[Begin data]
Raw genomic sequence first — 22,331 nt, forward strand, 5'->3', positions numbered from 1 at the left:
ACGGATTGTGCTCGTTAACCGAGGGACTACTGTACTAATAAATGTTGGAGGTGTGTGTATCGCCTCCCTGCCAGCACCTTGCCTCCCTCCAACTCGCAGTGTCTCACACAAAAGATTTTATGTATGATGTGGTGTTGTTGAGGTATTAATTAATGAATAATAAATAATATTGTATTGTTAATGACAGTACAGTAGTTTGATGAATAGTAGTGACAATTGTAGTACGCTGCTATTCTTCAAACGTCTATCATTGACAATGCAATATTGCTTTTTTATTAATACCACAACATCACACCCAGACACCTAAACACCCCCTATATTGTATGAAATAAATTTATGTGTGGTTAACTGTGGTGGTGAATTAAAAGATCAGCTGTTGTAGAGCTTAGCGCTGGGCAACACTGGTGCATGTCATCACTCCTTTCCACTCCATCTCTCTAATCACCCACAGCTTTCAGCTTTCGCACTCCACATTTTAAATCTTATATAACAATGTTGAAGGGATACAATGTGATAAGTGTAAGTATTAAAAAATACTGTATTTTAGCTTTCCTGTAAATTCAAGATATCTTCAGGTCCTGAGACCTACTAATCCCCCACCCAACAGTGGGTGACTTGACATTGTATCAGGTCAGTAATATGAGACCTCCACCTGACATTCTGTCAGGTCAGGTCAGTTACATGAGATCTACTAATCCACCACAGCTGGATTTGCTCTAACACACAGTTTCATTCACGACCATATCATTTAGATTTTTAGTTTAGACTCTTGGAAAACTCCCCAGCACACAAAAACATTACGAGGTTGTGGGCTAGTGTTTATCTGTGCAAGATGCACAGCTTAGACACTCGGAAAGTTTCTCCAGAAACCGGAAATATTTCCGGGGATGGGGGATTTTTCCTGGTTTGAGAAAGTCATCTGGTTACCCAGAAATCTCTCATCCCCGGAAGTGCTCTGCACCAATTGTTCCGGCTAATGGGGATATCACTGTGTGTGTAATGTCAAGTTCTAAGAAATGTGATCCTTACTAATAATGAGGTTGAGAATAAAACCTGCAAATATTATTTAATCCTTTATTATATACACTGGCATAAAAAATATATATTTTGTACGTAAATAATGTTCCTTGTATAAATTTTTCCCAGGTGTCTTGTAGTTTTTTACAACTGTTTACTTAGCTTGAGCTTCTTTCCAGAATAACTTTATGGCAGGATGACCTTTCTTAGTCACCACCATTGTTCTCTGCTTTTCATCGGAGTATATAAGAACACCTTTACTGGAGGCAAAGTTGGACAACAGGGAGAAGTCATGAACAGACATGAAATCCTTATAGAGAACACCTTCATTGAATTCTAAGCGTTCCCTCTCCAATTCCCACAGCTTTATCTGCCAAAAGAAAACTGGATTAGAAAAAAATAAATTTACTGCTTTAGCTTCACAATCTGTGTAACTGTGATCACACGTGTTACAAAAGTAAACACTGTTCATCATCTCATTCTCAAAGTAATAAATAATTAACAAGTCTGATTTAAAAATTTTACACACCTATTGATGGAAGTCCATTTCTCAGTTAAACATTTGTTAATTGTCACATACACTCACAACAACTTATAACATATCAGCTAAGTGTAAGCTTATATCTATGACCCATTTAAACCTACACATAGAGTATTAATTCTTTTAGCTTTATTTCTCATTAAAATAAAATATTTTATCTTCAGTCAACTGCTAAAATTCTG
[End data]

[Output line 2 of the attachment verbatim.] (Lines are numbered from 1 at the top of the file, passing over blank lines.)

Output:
ACGGATTGTGCTCGTTAACCGAGGGACTACTGTACTAATAAATGTTGGAGGTGTGTGTATCGCCTCCCTGCCAGCACCTTGCCTCCCTCCAACTCGCAGTGTCTCACACAAAAGATTTTATGTATGATGTGGTGTTGTTGAGGTATTAATTAATGAATAATAAATAATATTGTATTGTTAATGACAGTACAGTAGTTTGATGAATAGTAGTGACAATTGTAGTACGCTGCTATTCTTCAAACGTCTATCATTGACAATGCAATATTGCTTTTTTATTAATACCACAACATCACACCCAGACACCTAAACACCCCCTATATTGTATGAAATAAATTTATGTGTGGTTAACTGTGGTGGTGAATTAAAAGATCAGCTGTTGTAGAGCTTAGCGCTGGGCAACACTGGTGCATGTCATCACTCCTTTCCACTCCATCTCTCTAATCACCCACAGCTTTCAGCTTTCGCACTCCACATTTTAAATCTTATATAACAATGTTGAAGGGATACAATGTGATAAGTGTAAGTATTAAAAAATACTGTATTTTAGCTTTCCTGTAAATTCAAGATATCTTCAGGTCCTGAGACCTACTAATCCCCCACCCAACAGTGGGTGACTTGACATTGTATCAGGTCAGTAATATGAGACCTCCACCTGACATTCTGTCAGGTCAGGTCAGTTACATGAGATCTACTAATCCACCACAGCTGGATTTGCTCTAACACACAGTTTCATTCACGACCATATCATTTAGATTTTTAGTTTAGACTCTTGGAAAACTCCCCAGCACACAAAAACATTACGAGGTTGTGGGCTAGTGTTTATCTGTGCAAGATGCACAGCTTAGACACTCGGAAAGTTTCTCCAGAAACCGGAAATATTTCCGGGGATGGGGGATTTTTCCTGGTTTGAGAAAGTCATCTGGTTACCCAGAAATCTCTCATCCCCGGAAGTGCTCTGCACCAATTGTTCCGGCTAATGGGGATATCACTGTGTGTGTAATGTCAAGTTCTAAGAAATGTGATCCTTACTAATAATGAGGTTGAGAATAAAACCTGCAAATATTATTTAATCCTTTATTATATACACTGGCATAAAAAATATATATTTTGTACGTAAATAATGTTCCTTGTATAAATTTTTCCCAGGTGTCTTGTAGTTTTTTACAACTGTTTACTTAGCTTGAGCTTCTTTCCAGAATAACTTTATGGCAGGATGACCTTTCTTAGTCACCACCATTGTTCTCTGCTTTTCATCGGAGTATATAAGAACACCTTTACTGGAGGCAAAGTTGGACAACAGGGAGAAGTCATGAACAGACATGAAATCCTTATAGAGAACACCTTCATTGAATTCTAAGCGTTCCCTCTCCAATTCCCACAGCTTTATCTGCCAAAAGAAAACTGGATTAGAAAAAAATAAATTTACTGCTTTAGCTTCACAATCTGTGTAACTGTGATCACACGTGTTACAAAAGTAAACACTGTTCATCATCTCATTCTCAAAGTAATAAATAATTAACAAGTCTGATTTAAAAATTTTACACACCTATTGATGGAAGTCCATTTCTCAGTTAAACATTTGTTAATTGTCACATACACTCACAACAACTTATAACATATCAGCTAAGTGTAAGCTTATATCTATGACCCATTTAAACCTACACATAGAGTATTAATTCTTTTAGCTTTATTTCTCATTAAAATAAAATATTTTATCTTCAGTCAACTGCTAAAATTCTG